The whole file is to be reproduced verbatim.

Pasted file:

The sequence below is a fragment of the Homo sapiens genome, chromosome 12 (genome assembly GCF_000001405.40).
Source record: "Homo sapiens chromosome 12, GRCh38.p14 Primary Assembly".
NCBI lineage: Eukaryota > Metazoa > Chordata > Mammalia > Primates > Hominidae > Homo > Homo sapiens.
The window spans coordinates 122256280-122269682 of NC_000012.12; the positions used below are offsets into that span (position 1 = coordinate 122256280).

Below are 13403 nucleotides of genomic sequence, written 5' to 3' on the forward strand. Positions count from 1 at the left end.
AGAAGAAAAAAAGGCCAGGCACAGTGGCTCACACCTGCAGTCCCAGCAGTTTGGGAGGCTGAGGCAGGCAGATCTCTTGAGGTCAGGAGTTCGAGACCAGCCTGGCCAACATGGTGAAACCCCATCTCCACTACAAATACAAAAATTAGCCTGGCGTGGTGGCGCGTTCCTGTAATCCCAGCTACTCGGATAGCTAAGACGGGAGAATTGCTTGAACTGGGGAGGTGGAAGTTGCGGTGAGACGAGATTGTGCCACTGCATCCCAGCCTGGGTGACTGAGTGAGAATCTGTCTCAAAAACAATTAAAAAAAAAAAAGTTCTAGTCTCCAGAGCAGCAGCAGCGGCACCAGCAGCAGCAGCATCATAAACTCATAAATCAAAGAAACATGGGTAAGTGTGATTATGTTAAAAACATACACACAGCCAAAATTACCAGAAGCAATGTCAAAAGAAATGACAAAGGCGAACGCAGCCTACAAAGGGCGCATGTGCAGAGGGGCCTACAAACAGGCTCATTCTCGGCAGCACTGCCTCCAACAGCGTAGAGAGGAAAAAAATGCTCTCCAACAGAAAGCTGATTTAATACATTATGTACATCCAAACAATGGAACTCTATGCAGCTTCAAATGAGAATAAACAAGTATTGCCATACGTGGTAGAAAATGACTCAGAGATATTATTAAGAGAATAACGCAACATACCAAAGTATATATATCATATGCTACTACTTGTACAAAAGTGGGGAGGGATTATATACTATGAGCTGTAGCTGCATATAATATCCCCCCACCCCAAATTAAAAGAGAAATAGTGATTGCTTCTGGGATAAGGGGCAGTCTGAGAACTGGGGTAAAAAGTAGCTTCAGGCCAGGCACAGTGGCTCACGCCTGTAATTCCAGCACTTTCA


The sequence below is a fragment of the Homo sapiens genome, chromosome 12 (genome assembly GCF_000001405.40).
Source record: "Homo sapiens chromosome 12, GRCh38.p14 Primary Assembly".
NCBI lineage: Eukaryota > Metazoa > Chordata > Mammalia > Primates > Hominidae > Homo > Homo sapiens.
The window spans coordinates 122256280-122269682 of NC_000012.12; the positions used below are offsets into that span (position 1 = coordinate 122256280).

Below are 13403 nucleotides of genomic sequence, written 5' to 3' on the forward strand. Positions count from 1 at the left end.
AGAAGAAAAAAAGGCCAGGCACAGTGGCTCACACCTGCAGTCCCAGCAGTTTGGGAGGCTGAGGCAGGCAGATCTCTTGAGGTCAGGAGTTCGAGACCAGCCTGGCCAACATGGTGAAACCCCATCTCCACTACAAATACAAAAATTAGCCTGGCGTGGTGGCGCGTTCCTGTAATCCCAGCTACTCGGATAGCTAAGACGGGAGAATTGCTTGAACTGGGGAGGTGGAAGTTGCGGTGAGACGAGATTGTGCCACTGCATCCCAGCCTGGGTGACTGAGTGAGAATCTGTCTCAAAAACAATTAAAAAAAAAAAAGTTCTAGTCTCCAGAGCAGCAGCAGCGGCACCAGCAGCAGCAGCATCATAAACTCATAAATCAAAGAAACATGGGTAAGTGTGATTATGTTAAAAACATACACACAGCCAAAATTACCAGAAGCAATGTCAAAAGAAATGACAAAGGCGAACGCAGCCTACAAAGGGCGCATGTGCAGAGGGGCCTACAAACAGGCTCATTCTCGGCAGCACTGCCTCCAACAGCGTAGAGAGGAAAAAAATGCTCTCCAACAGAAAGCTGATTTAATACATTATGTACATCCAAACAATGGAACTCTATGCAGCTTCAAATGAGAATAAACAAGTATTGCCATACGTGGTAGAAAATGACTCAGAGATATTATTAAGAGAATAACGCAACATACCAAAGTATATATATCATATGCTACTACTTGTACAAAAGTGGGGAGGGATTATATACTATGAGCTGTAGCTGCATATAATATCCCCCCACCCCAAATTAAAAGAGAAATAGTGATTGCTTCTGGGATAAGGGGCAGTCTGAGAACTGGGGTAAAAAGTAGCTTCAGGCCAGGCACAGTGGCTCACGCCTGTAATTCCAGCACTTTCA